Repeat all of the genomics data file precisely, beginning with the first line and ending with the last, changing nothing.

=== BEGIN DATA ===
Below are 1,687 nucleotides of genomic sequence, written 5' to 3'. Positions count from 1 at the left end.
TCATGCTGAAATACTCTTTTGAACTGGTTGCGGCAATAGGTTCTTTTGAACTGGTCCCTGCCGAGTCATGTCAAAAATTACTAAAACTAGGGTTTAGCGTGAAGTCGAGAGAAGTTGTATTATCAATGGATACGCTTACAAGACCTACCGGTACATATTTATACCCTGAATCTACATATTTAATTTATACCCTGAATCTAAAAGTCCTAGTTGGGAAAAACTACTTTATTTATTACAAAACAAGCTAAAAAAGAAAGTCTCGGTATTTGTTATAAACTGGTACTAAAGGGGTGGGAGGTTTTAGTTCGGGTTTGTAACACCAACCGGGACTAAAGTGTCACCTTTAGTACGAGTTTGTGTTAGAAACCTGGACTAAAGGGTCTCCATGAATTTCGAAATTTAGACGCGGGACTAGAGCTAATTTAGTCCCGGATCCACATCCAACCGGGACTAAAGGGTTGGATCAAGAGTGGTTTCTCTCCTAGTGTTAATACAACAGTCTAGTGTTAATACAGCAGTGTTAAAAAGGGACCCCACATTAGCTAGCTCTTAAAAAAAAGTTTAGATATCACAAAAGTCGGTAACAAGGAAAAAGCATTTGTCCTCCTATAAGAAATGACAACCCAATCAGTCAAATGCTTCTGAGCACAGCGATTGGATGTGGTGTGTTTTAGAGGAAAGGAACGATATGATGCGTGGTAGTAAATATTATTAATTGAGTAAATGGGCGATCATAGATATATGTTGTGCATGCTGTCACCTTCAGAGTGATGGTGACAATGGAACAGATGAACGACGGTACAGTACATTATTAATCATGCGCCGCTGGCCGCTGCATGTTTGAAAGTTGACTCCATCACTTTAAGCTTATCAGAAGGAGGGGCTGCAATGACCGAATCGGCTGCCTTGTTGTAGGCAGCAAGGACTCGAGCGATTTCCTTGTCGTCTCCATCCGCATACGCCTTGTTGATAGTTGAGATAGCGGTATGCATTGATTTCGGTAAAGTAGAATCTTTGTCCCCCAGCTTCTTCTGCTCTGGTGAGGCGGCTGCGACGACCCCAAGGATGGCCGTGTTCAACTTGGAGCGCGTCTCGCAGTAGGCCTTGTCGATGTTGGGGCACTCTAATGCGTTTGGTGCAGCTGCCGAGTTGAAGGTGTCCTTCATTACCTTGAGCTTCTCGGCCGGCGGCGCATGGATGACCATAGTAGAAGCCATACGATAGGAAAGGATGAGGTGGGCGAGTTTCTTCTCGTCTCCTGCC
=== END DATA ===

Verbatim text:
Below are 1,687 nucleotides of genomic sequence, written 5' to 3'. Positions count from 1 at the left end.
TCATGCTGAAATACTCTTTTGAACTGGTTGCGGCAATAGGTTCTTTTGAACTGGTCCCTGCCGAGTCATGTCAAAAATTACTAAAACTAGGGTTTAGCGTGAAGTCGAGAGAAGTTGTATTATCAATGGATACGCTTACAAGACCTACCGGTACATATTTATACCCTGAATCTACATATTTAATTTATACCCTGAATCTAAAAGTCCTAGTTGGGAAAAACTACTTTATTTATTACAAAACAAGCTAAAAAAGAAAGTCTCGGTATTTGTTATAAACTGGTACTAAAGGGGTGGGAGGTTTTAGTTCGGGTTTGTAACACCAACCGGGACTAAAGTGTCACCTTTAGTACGAGTTTGTGTTAGAAACCTGGACTAAAGGGTCTCCATGAATTTCGAAATTTAGACGCGGGACTAGAGCTAATTTAGTCCCGGATCCACATCCAACCGGGACTAAAGGGTTGGATCAAGAGTGGTTTCTCTCCTAGTGTTAATACAACAGTCTAGTGTTAATACAGCAGTGTTAAAAAGGGACCCCACATTAGCTAGCTCTTAAAAAAAAGTTTAGATATCACAAAAGTCGGTAACAAGGAAAAAGCATTTGTCCTCCTATAAGAAATGACAACCCAATCAGTCAAATGCTTCTGAGCACAGCGATTGGATGTGGTGTGTTTTAGAGGAAAGGAACGATATGATGCGTGGTAGTAAATATTATTAATTGAGTAAATGGGCGATCATAGATATATGTTGTGCATGCTGTCACCTTCAGAGTGATGGTGACAATGGAACAGATGAACGACGGTACAGTACATTATTAATCATGCGCCGCTGGCCGCTGCATGTTTGAAAGTTGACTCCATCACTTTAAGCTTATCAGAAGGAGGGGCTGCAATGACCGAATCGGCTGCCTTGTTGTAGGCAGCAAGGACTCGAGCGATTTCCTTGTCGTCTCCATCCGCATACGCCTTGTTGATAGTTGAGATAGCGGTATGCATTGATTTCGGTAAAGTAGAATCTTTGTCCCCCAGCTTCTTCTGCTCTGGTGAGGCGGCTGCGACGACCCCAAGGATGGCCGTGTTCAACTTGGAGCGCGTCTCGCAGTAGGCCTTGTCGATGTTGGGGCACTCTAATGCGTTTGGTGCAGCTGCCGAGTTGAAGGTGTCCTTCATTACCTTGAGCTTCTCGGCCGGCGGCGCATGGATGACCATAGTAGAAGCCATACGATAGGAAAGGATGAGGTGGGCGAGTTTCTTCTCGTCTCCTGCC